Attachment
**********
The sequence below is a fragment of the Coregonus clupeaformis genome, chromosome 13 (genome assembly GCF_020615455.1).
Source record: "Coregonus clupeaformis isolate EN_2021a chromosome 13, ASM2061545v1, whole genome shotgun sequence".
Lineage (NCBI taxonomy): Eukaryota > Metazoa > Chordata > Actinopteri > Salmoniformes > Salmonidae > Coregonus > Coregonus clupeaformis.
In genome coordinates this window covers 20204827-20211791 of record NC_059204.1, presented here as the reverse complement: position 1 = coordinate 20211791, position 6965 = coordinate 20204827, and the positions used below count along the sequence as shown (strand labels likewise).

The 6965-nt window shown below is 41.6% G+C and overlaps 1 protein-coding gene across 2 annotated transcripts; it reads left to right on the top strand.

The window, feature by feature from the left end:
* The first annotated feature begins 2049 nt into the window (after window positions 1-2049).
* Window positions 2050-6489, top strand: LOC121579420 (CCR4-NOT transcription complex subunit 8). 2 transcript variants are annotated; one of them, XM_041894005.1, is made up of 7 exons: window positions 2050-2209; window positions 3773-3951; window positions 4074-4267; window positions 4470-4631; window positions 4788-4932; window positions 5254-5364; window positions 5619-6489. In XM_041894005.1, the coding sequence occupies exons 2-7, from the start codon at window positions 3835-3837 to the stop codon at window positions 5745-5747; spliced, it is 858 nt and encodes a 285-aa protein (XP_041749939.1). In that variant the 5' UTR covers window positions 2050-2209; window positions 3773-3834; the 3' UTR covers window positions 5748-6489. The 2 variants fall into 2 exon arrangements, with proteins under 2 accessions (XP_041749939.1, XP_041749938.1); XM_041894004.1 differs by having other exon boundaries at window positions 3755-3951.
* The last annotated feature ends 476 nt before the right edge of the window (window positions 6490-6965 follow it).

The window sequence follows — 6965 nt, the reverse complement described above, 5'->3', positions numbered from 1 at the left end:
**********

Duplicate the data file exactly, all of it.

The sequence below is a fragment of the Coregonus clupeaformis genome, chromosome 13 (genome assembly GCF_020615455.1).
Source record: "Coregonus clupeaformis isolate EN_2021a chromosome 13, ASM2061545v1, whole genome shotgun sequence".
Lineage (NCBI taxonomy): Eukaryota > Metazoa > Chordata > Actinopteri > Salmoniformes > Salmonidae > Coregonus > Coregonus clupeaformis.
In genome coordinates this window covers 20204827-20211791 of record NC_059204.1, presented here as the reverse complement: position 1 = coordinate 20211791, position 6965 = coordinate 20204827, and the positions used below count along the sequence as shown (strand labels likewise).

The 6965-nt window shown below is 41.6% G+C and overlaps 1 protein-coding gene across 2 annotated transcripts; it reads left to right on the top strand.

The window, feature by feature from the left end:
* The first annotated feature begins 2049 nt into the window (after window positions 1-2049).
* Window positions 2050-6489, top strand: LOC121579420 (CCR4-NOT transcription complex subunit 8). 2 transcript variants are annotated; one of them, XM_041894005.1, is made up of 7 exons: window positions 2050-2209; window positions 3773-3951; window positions 4074-4267; window positions 4470-4631; window positions 4788-4932; window positions 5254-5364; window positions 5619-6489. In XM_041894005.1, the coding sequence occupies exons 2-7, from the start codon at window positions 3835-3837 to the stop codon at window positions 5745-5747; spliced, it is 858 nt and encodes a 285-aa protein (XP_041749939.1). In that variant the 5' UTR covers window positions 2050-2209; window positions 3773-3834; the 3' UTR covers window positions 5748-6489. The 2 variants fall into 2 exon arrangements, with proteins under 2 accessions (XP_041749939.1, XP_041749938.1); XM_041894004.1 differs by having other exon boundaries at window positions 3755-3951.
* The last annotated feature ends 476 nt before the right edge of the window (window positions 6490-6965 follow it).

The window sequence follows — 6965 nt, the reverse complement described above, 5'->3', positions numbered from 1 at the left end: